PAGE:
Okay, okay, I’ve been hesitating to do this but the urge has sprung in me, so….
I’ll be posting puppy pics! (courtesy of The Daily Puppy unless otherwise stated) Philadelphia Will Do does puppy pics and The Trouble With Spikol does kitty pics and cute overload but my heart simply melts when I see a cute puppy. I mostly like small dogs, btw, so get your bulldog/pitbull kicks somewhere else.
Here’s one for today, but I’ll have them saved in advance to publish on Wednesdays — the most grueling day of the week.
"Depression has been labelled the common cold of psychopathology. This comparison is unfortunate, for it conveys the impression of a frequent but mild complaint. In reality … depression is not only the most frequent mental health problem, but is among the most serious." — Paul Gilbert, Depression: The Evolution of Powerlessness
"Clinical depression is one of the most common mental illnesses, affecting more than 19 million Americans each year. This includes major depressive disorder, manic depression and dysthymia, a milder, longer-lasting form of depression." – National Mental Health Association
What? Doctors don’t prescribe enough drugs? You have GOT to be kidding me. [I didn’t watch the report (work blocks access to this kind of stuff), but it’s probably way off regardless.] On a semi-rant, though, if 22 million Americans are suffering from clinical depression at any given day, do all 22 million REALLY need to be on antid’s? Seriously. It’s like pharma companies are in the poor house and need this NBC report to boost sales. (Ugh, who paid Today for this “free” ad spot?) (article source: Uncomfortably Numb)
Andre Picard, writing in the Canadian Globe and Mail, address the myth that suicides spike during the holiday season. Essentially, he says, "Nope. Suicide and depression happen year-round." (That wasn't obvious to people who aren't immersed in mental health.) I hate statistics like this:
"Year in and year out, about 10 Canadians a day take their own lives."
I just found this letter to the editor originally published in the Centre Daily. I like to highlight some of the few letters that address the media's missed opportunities to educate the public about suicide.
Continue reading “Centre Daily Letter to the Editor”
Thanks to Philip Dawdy at Furious Seasons, he wrote about the Uncomfortably Numb blog. The blog focuses mainly on the side effects (and side effect withdrawals) of Paxil. Having been on Paxil (CR), I can identify. I was fortunate enough to ask my doctor for a switch after three months, but I still have this occasional eye-twitch that lasts for days that has stayed with me since taking Paxil back in February 2004. If I didn’t take Paxil for three days, my nerves just went horrible: I felt shaky and my entire life seemed fluid – it was like constantly walking in a pool of water. Nothing seemed real; everything was a dream. But it wasn’t. Everything was too hard, too much effort, too much anything. I couldn’t stand it. I quit Paxil “cold turkey” (again, don’t do this, kids) and felt worse before I could feel better. I went from Paxil to Lexapro and… yeah, felt worse again.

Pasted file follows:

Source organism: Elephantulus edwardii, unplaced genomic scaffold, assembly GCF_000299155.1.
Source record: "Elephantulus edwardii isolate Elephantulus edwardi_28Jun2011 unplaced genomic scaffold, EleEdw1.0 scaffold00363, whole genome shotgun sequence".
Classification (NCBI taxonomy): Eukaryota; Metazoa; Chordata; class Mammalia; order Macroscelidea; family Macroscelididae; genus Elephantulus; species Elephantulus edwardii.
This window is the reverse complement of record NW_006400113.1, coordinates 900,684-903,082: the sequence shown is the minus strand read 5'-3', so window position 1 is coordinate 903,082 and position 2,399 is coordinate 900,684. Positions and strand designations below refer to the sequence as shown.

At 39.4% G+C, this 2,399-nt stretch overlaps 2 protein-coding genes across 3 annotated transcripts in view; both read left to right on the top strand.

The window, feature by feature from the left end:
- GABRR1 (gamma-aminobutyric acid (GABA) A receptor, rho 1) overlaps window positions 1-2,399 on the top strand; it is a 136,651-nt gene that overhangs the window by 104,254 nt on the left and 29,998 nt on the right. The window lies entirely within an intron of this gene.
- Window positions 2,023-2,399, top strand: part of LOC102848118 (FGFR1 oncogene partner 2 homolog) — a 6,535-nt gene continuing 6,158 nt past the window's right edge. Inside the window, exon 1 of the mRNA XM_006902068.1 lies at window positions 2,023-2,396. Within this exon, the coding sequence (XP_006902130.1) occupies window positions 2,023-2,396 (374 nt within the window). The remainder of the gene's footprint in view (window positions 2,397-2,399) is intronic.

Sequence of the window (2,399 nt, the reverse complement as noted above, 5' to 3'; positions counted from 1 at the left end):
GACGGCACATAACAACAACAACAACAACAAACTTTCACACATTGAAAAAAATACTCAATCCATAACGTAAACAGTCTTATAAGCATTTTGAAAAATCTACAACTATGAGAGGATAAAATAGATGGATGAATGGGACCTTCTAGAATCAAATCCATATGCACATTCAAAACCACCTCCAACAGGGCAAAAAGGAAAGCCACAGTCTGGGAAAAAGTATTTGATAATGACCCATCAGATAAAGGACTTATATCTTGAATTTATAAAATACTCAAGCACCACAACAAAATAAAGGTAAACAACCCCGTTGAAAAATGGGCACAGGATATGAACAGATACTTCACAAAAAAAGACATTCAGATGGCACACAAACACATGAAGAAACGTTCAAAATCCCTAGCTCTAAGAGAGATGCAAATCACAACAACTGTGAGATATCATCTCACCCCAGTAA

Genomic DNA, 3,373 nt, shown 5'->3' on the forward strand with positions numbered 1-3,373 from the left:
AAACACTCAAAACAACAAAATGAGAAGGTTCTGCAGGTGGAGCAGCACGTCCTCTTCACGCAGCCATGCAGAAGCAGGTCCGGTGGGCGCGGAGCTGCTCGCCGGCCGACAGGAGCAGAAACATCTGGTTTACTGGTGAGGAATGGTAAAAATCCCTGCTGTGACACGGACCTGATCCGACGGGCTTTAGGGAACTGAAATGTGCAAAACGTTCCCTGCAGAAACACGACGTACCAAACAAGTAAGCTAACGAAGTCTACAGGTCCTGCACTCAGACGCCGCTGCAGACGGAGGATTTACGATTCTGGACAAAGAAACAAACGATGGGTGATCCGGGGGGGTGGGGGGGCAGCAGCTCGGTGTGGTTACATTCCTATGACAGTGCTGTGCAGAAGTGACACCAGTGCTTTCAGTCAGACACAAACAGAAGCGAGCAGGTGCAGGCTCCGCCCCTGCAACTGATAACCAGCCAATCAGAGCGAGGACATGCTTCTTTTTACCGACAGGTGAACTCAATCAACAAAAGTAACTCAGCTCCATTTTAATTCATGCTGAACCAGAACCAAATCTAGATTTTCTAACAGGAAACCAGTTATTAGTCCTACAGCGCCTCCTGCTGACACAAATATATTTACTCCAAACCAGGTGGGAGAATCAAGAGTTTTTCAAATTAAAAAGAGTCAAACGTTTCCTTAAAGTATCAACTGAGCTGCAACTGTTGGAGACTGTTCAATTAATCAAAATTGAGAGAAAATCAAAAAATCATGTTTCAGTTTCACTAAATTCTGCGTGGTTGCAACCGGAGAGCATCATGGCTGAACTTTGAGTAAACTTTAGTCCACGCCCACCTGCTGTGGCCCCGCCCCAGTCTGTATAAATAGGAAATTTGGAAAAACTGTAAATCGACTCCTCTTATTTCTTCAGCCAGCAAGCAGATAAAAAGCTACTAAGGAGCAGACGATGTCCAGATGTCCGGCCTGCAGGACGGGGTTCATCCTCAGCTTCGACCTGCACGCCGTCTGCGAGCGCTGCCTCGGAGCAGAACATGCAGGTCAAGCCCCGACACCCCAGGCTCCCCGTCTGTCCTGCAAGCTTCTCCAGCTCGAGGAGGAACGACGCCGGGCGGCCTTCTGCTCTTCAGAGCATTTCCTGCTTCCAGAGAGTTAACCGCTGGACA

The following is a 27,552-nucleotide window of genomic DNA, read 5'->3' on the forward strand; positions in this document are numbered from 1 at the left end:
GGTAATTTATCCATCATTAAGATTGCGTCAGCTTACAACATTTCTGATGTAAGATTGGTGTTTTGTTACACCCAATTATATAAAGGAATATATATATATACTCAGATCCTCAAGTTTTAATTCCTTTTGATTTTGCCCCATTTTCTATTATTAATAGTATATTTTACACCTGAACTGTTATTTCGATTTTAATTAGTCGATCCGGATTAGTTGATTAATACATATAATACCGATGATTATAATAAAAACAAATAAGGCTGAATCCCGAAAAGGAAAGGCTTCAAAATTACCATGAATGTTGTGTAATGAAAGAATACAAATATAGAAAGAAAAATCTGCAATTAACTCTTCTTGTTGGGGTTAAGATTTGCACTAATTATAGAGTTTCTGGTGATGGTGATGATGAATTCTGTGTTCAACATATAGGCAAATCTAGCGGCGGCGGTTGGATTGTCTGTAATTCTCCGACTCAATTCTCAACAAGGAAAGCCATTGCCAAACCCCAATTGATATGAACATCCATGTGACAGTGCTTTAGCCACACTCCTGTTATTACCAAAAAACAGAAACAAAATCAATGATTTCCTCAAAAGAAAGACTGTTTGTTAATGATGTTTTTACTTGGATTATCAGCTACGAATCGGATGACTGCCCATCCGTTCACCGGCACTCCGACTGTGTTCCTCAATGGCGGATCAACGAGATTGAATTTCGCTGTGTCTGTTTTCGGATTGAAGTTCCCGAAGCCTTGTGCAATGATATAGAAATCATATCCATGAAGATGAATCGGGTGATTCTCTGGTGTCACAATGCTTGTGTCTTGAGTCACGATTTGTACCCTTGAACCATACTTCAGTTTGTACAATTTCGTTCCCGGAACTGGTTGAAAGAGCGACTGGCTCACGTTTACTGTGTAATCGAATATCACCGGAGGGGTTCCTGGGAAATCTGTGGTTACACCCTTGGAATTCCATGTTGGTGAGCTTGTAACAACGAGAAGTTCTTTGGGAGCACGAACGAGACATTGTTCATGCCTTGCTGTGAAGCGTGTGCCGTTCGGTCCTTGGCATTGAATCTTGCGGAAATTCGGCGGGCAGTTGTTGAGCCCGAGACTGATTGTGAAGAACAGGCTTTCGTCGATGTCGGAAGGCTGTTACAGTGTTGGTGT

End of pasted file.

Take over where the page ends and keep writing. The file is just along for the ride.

Lesson? Primary care physicians should NOT give antidepressants to depressed people with undiagnosed bipolar disorder.
I, too, get annoyed when my flight gets delayed, but this is just ridiculous.
Keeping with Indian news, the Indian government is drawing upon the National Policy on Agriculture (NPA) to help farmers suffering from crop losses and monetary woes. The dire and distressing conditions have led to a wave of farmer suicides in the past year.
After attention was drawn to Florida inmates not getting their mental health needs addressed, the focus shifts to Boston where two inmates committed suicide in separate incidents.
Australia has launched a national campaign to tackle female suicide rates. It’s pretty bad: figures show that every day, 1 in 6 young women attempt suicide. The campaign will focus on two things: helping young women transition from adolescence to adulthood and solidifying a bond with their mother during that time.
P.S. The above picture has nothing to do with anything. I just found it on the India Times Web site and thought they were, uh, pretty Indian people. (Pretty’s not a nice word to describe a guy.) If you want to marry pretty Indian people, go visit simplymarry.com (which developed the graphic).
Yay! A bill might pass Congress that would require health insurance to provide equal coverage for mental and physical illness. (source: The Trouble With Spikol)
The NYT video on health includes a story about how health programs are aimed at baby boomers who are intent on staving off age-related problems such as dementia. (Related to Zyprexa being used off-label for dementia and all…)
ADDENDUM: Eli Lilly wins Round 1 in court. According to the NYT, a federal appeals court has ruled in favor of Lilly in a challenge to its patent on Zyprexa. Ivax (affiliated with Teva Pharmaceutical Industries) and Dr. Reddy’s Laboratories filed a suit saying that a lower court ruling in Lilly’s favor was wrong. Lilly’s patent on Zyprexa expires in 2011. And random Zyprexa data because Seroquel actually looks better in this instance:
“Sales of Zyprexa dropped 16 percent and fell behind AstraZeneca’s Seroquel as America’s best-selling antipsychotic in 2005, according to IMS Health, which provides data on drug sales.”